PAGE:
Federal Officials Face Challenges in Reform Law Implementation
As implementation of the new health reform law begins, federal officials face a host of challenges, including pressure from dozens of special-interest groups who are working to influence provisions of the law not yet finalized, USA Today reports.
The new reform law calls for several federal agencies to define many of the law's components.
The effort to fully write the law and clarify specific regulations could take years, largely take place "behind the scenes" and be subject to intense lobbying from interested parties, according to USA Today.
For example, the U.S. Chamber of Commerce will work to influence the Treasury Department's definition of "full-time" employee, because one component of the overhaul requires employers with more than 50 full-time employees to offer insurance coverage to their workers.
In another instance, the National Partnership for Women and Families wants HHS officials to consider quality of care when evaluating various pilot programs established by the reform law (Fritze, USA Today, 4/27).
Meanwhile, there are other challenges standing in the way of fully implementing the overhaul. Expansion of Medicaid -- which could cover as many as 20 million of the 32 million U.S. residents expected to gain insurance under the law -- poses several hurdles.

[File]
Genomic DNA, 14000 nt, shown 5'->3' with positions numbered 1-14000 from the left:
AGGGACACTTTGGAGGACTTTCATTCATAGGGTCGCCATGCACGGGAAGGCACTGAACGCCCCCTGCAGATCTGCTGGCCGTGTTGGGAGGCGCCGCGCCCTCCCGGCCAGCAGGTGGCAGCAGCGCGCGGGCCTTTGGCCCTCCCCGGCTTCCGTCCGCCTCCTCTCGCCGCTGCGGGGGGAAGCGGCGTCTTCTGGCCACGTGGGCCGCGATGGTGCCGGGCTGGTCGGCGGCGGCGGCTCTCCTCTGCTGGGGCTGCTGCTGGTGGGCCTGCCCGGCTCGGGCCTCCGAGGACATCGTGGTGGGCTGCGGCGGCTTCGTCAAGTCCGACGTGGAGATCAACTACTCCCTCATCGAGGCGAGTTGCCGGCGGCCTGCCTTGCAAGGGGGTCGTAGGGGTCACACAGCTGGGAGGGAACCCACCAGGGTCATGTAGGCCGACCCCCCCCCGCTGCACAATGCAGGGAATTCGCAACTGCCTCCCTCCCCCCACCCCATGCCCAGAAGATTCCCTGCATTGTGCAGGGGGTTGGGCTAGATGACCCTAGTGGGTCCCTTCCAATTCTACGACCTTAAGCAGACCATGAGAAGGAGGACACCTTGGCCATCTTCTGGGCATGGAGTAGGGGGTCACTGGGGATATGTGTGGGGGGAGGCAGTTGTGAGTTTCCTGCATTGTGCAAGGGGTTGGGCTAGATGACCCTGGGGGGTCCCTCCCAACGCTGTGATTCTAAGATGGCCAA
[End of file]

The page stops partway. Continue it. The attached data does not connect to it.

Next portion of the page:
Many physicians currently refuse to accept Medicaid patients because the program's reimbursement rates are below that of private insurers and Medicare.
Although the new reform law raises payments to Medicare levels without requiring states to pay a portion of the higher costs, the increases are only temporary and might not encourage specialists to accept more Medicaid patients, observers note. Providers who do accept Medicaid likely will face a greater strain as more U.S. residents join the program.
Medicaid could also face new administrative burdens because of outdated computers, which need to be upgraded for the program to share data with new insurance exchanges and handle large amounts of paperwork (Rabin, New York Times, 4/26).
Extending Insurance to Young Adults
Further, one component of the new reform law that Democrats recently touted as an immediate benefit -- allowing roughly 485,000 young adults to remain on their parents' insurance plans until age 26 -- has run into troubles, the AP/Miami Herald reports.
A number of insurers announced recently that they would begin extending coverage to such young adults before the overhaul requires them to do so in 2011. However, the change only applies to policies sold directly to the customer, without an intermediary.
Because large employers generally use intermediaries to purchase coverage for workers, some young adults may experience a gap in coverage and may not gain insurance until 2011.
Although some businesses are considering immediately offering coverage to workers' children up to age 26, many of those companies are struggling to determine how to price such coverage and what the tax implications will be (Alonso-Zaldivar, AP/Miami Herald, 4/27).This is part of the California Healthline Daily Edition, a summary of health policy coverage from major news organizations. Sign up for an email subscription.